Date(s) - 04/26/2010
4:00 pm - 5:00 pm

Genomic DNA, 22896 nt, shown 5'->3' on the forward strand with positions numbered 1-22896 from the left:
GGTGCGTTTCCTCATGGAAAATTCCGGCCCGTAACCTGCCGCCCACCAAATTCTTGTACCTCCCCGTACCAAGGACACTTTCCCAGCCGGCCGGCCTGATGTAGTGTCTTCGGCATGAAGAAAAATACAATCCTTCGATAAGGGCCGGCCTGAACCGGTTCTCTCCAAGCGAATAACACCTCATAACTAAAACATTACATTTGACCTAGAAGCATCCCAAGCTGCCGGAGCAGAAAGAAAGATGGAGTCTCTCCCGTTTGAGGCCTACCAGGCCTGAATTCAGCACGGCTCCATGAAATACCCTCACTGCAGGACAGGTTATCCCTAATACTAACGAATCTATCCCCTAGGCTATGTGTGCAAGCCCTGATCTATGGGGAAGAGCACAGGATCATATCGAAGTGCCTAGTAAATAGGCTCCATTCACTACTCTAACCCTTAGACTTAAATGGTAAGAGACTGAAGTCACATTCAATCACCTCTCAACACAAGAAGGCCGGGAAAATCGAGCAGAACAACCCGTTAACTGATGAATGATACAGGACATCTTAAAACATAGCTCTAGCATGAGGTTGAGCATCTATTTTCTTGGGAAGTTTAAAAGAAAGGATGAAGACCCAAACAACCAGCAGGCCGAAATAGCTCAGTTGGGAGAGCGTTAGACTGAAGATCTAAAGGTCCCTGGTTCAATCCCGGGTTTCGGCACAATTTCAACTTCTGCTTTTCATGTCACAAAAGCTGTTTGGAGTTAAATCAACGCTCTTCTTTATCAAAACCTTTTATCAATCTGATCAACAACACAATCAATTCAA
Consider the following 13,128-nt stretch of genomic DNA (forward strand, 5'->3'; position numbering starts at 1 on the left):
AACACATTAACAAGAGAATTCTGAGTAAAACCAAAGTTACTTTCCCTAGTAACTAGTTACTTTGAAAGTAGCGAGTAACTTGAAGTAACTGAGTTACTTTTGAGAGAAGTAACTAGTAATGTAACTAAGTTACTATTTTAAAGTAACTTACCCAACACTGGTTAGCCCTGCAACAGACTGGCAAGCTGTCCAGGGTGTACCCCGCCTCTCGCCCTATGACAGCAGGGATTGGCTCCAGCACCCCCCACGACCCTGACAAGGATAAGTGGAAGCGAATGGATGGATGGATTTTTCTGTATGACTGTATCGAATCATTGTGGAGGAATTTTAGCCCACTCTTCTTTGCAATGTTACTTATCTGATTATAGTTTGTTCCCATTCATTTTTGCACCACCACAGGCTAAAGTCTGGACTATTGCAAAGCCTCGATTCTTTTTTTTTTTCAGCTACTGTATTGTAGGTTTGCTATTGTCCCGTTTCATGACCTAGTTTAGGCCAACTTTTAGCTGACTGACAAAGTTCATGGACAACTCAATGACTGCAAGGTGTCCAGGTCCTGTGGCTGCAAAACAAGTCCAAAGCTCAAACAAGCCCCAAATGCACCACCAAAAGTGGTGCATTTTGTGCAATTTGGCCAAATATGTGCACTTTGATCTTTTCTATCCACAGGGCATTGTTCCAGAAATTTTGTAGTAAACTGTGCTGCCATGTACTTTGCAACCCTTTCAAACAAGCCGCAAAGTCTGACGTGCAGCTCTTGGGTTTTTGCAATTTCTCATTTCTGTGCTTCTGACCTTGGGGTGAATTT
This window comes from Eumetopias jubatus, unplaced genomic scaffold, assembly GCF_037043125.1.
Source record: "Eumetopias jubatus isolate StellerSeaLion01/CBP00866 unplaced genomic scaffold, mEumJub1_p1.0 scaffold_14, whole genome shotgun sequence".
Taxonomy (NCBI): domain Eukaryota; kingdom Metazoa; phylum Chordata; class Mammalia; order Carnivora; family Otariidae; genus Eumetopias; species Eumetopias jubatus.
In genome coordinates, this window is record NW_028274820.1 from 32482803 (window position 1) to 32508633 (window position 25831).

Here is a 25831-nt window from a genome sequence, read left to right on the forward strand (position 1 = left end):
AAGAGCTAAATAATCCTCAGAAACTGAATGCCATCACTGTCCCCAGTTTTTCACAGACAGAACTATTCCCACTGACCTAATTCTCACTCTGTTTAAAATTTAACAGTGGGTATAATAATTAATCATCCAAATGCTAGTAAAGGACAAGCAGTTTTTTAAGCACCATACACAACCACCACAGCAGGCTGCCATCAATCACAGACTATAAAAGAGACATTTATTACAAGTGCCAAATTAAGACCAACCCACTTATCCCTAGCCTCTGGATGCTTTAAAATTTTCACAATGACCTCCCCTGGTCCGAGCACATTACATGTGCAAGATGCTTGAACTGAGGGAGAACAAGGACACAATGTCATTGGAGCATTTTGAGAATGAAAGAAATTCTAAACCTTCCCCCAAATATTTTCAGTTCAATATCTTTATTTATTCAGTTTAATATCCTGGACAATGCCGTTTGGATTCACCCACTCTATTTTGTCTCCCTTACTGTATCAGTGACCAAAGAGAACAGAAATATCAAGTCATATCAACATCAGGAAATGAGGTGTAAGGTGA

Proper functioning of tissues relies on the ability of cells to recognize and respond to a complex and dynamic extracellular environment. We have developed a series of surface engineering techniques for controlling the presentation of multiple biomolecular cues at micro- to nano-scales, and demonstrated the impact of this biocomplexity on cellular function over a range of systems. At the largest scales of tens of micrometers, the spatial organization of proteins provides a new level of control over the layout of neuron networks. At smaller scales, we demonstrate new aspects of spatial crosstalk between integrin and cadherin pathways in adenocarcinoma cells. At submicrometer scales, T cells are able to recognize different patterns of immune synapse signaling complexes. These systems demonstrate the importance of spatially resolved cellular signaling, providing new opportunities for both incorporation of diverse biophysical phenomena into cellular physiology and development of new strategies for directing cell function in therapeutic applications.